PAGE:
Slavery and Freedom from the West Indies to West Africa
"Freedom is what you do with what’s been done to you" is a phrase attributed to Jean-Paul Sartre. While the French philosopher was concerned with political freedom rather than freedom in the context of slavery, Sartre’s words offer lessons for analyzing a vast spectrum of how individuals experienced the conditions of slavery and freedom. This paper explores an ambitious project of freedom and future-making initiated by a group of Barbadians one generation after emancipation in the English Caribbean. In 1865, the Cora landed in Liberia in order for free Afro-Barbadians to assist in the "civilizing" process already underway in the nation. We offer some preliminary thoughts on the material signatures of slavery and freedom observed in Crozierville, the small town established by the Barbadians. The Barbadian settlement in Liberia came to exhibit some of the attributes of the colonial society of their homeland that had been dominated by slavery just 30 years earlier. While the "Love of Liberty" brought Barbadians to Liberian shores, semblances of slavery are still visible on the social and physical landscape, highlighting the fragility of freedom in addition to the complexities of freedom-making for Africans and people of African descent on both sides of the Atlantic.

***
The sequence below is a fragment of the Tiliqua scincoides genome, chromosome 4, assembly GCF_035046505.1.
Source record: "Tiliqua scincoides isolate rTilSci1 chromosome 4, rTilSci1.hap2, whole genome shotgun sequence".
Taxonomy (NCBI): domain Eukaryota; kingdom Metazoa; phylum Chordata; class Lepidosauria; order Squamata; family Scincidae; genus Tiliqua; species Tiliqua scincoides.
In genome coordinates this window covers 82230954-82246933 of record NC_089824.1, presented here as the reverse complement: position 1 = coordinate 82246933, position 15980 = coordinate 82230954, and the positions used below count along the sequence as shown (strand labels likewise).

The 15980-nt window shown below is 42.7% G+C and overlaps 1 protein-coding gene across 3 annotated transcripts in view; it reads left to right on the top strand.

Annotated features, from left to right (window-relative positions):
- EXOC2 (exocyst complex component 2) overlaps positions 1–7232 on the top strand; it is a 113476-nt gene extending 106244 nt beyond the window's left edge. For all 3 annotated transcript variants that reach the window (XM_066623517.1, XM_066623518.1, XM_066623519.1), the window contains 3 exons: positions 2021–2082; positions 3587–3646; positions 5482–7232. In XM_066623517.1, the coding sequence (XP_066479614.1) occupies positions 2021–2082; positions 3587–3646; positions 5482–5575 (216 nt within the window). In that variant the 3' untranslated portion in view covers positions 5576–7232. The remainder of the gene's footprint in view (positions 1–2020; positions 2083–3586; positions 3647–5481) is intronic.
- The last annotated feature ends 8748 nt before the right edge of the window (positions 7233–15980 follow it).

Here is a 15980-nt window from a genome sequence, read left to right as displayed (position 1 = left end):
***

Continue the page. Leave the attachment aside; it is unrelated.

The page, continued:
Cite this Record
Slavery and Freedom from the West Indies to West Africa. Matthew Reilly, Caree Banton. Presented at The 82nd Annual Meeting of the Society for American Archaeology, Washington, DC. 2018 ( tDAR id: 445268)
This Resource is Part of the Following Collections
min long: -18.721; min lat: -35.174 ; max long: 61.699; max lat: 27.059 ;
Abstract Id(s): 21283